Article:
Set Up Your Own Pension If You Don’t Have One

With the scarily rising trend of pensions becoming less and less available for private-sector workers, it may be beneficial to set up your own through an immediate annuity.

For this type of annuity, you start by paying a lump sum to an insurer. In return, they will pay you a monthly income, normally, until your death.

Just like most things, you want to think about the negatives before you think about starting an annuity. One major con is that once you pay them the lump-sum, it is very rare to be able to have that returned to you. However, there are a few insurers that let you withdraw once from your account for specific emergencies.

Another negative is that the worth of your payouts become less against inflation as time goes on. A majority of insurance providers provide an inflation rider with their immediate annuities, but that can bring down your beginning payments up to 28 percent to increase your payments each year to combat inflation.

Another factor you may want to consider is how the interest rates will affect your payments. Your age and interest rates determine how much you receive from the immediate annuity plan. The payments are lower when the interest rates are low.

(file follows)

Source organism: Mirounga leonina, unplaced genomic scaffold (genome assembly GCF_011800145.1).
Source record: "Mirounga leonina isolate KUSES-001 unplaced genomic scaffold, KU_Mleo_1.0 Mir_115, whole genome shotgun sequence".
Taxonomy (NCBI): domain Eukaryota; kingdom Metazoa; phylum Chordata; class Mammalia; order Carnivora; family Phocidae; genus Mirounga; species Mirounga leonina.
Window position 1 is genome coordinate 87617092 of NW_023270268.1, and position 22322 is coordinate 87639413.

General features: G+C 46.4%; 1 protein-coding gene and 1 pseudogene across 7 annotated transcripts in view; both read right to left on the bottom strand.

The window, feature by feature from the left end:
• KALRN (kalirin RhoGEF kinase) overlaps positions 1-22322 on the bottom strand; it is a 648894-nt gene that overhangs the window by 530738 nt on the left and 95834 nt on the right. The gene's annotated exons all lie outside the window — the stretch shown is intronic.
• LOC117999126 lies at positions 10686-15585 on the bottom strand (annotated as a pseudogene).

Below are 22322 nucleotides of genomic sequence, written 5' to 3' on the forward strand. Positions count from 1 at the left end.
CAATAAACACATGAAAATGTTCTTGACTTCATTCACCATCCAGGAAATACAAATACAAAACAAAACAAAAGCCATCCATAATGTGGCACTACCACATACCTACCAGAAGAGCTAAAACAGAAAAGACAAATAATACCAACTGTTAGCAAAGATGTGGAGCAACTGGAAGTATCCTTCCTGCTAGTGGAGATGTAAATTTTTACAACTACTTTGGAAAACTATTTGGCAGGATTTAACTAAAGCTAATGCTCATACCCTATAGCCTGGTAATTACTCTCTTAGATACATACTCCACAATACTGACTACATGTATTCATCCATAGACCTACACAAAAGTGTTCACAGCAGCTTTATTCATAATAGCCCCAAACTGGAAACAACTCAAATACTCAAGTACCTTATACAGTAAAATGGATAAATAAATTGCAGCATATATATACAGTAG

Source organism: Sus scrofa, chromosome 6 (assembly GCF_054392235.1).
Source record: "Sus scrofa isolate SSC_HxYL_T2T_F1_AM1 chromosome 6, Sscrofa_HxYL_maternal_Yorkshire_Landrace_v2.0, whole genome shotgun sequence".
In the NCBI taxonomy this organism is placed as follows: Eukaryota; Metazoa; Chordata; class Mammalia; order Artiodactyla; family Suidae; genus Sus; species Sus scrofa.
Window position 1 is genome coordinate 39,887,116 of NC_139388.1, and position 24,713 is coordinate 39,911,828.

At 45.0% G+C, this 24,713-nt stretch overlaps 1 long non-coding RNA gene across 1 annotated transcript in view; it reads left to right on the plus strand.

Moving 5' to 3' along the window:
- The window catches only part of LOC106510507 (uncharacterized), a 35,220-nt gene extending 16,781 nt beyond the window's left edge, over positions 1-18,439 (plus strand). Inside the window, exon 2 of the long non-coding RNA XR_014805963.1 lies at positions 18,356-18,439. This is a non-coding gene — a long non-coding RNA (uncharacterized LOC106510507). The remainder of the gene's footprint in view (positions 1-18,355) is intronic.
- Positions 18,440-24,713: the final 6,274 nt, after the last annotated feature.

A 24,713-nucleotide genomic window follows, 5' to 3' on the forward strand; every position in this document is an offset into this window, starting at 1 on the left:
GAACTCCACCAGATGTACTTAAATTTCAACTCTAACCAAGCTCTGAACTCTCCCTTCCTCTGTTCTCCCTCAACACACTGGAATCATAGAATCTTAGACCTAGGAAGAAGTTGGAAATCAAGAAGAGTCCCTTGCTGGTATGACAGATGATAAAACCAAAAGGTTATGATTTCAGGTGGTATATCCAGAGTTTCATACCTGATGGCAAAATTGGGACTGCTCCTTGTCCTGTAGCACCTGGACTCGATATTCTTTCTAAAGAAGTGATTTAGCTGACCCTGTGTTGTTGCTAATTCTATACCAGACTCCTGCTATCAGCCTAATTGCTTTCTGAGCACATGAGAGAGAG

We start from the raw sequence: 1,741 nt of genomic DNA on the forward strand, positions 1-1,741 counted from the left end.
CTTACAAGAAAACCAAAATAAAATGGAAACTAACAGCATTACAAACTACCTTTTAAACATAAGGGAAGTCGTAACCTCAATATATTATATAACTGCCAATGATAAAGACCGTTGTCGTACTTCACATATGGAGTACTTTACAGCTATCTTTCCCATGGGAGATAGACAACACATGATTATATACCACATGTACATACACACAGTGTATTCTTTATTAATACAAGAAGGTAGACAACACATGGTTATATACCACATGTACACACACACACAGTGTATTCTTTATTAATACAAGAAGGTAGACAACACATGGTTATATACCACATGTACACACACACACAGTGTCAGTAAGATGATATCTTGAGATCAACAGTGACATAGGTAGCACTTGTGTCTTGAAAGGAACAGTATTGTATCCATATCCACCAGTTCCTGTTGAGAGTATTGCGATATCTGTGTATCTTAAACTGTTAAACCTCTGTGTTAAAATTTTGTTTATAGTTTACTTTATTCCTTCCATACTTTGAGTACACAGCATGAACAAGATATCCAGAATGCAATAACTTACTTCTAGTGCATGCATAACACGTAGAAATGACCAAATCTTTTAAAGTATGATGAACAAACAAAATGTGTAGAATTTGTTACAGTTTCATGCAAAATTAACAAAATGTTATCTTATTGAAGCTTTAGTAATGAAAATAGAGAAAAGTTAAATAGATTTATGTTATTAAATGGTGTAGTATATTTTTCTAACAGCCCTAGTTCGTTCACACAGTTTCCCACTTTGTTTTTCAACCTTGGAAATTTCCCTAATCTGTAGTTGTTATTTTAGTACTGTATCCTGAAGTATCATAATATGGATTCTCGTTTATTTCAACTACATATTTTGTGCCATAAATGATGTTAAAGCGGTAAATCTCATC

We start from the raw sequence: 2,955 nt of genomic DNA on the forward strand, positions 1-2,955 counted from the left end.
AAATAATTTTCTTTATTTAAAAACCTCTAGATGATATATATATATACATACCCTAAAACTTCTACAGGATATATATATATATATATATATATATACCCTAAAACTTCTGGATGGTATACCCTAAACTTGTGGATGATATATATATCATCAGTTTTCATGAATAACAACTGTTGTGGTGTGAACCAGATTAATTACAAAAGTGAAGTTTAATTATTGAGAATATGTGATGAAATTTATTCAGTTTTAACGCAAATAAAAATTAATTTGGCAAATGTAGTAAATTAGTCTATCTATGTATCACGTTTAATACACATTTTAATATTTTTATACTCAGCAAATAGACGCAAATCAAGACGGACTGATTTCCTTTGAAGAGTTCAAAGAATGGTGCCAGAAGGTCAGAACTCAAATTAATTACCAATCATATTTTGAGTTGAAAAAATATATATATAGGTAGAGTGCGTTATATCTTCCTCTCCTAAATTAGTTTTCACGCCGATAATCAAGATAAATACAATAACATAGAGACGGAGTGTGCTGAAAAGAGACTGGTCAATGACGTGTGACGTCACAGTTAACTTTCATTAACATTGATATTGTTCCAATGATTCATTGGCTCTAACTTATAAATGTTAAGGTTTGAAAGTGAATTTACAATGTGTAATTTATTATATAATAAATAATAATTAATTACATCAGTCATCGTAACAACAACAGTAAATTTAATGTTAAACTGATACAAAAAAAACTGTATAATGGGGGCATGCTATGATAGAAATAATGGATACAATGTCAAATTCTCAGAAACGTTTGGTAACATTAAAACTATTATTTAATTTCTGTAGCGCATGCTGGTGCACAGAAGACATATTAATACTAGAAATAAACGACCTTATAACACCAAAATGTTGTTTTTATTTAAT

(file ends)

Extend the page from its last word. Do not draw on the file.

10-year Treasuries are normally linked to the payments, and the rate is at a record low. Currently, getting an immediate annuity right now may not be the best time due to this factor.

If you can, waiting will be beneficial because you will receive larger payments when you are older, and more than likely, the interest rates will be much higher than what they are at this time.

For those that are concerned that the interest rates can even fall lower than where they are now, or you need to receive a bit of assured income as soon as possible, an annuity ladder may be the best course of action. You will be investing your money into an immediate annuity throughout a few years.

For instance, you want to put in $500,000 into an immediate annuity; you would purchase a plan for $100,000 the first year and another $100,000 every two years until you have invested all the $500.000. If the rates are higher, you will be able to take advantage of those rates. If the rates are even lower than they are currently, you will have payouts paying you at a higher rate from the previous purchases.

Something else you can do is invest in a deferred annuity instead. This also goes by the name of a longevity annuity, which provides a guaranteed income once you hit a certain age that is agreed upon between you and the insurance company.

With a deferred annuity, you can contribute a maximum of 25 percent or $130,000 (whatever may be less) of your 401(k) or IRA into an annuity that is called a qualified longevity annuity. This allows you to not have to take an RMD (required minimum distribution) once you are 70.5 years of age. However, you will need to begin receiving payments from this annuity when you are 85 years old. Keep in mind that these payments are liable to income tax.

A possible downside to deferred annuity payments is that they are linked to interest rates as well. If you see that rates may rise in the future, you may wish to hold off until then.

Federal Employee setting up pension for retirement

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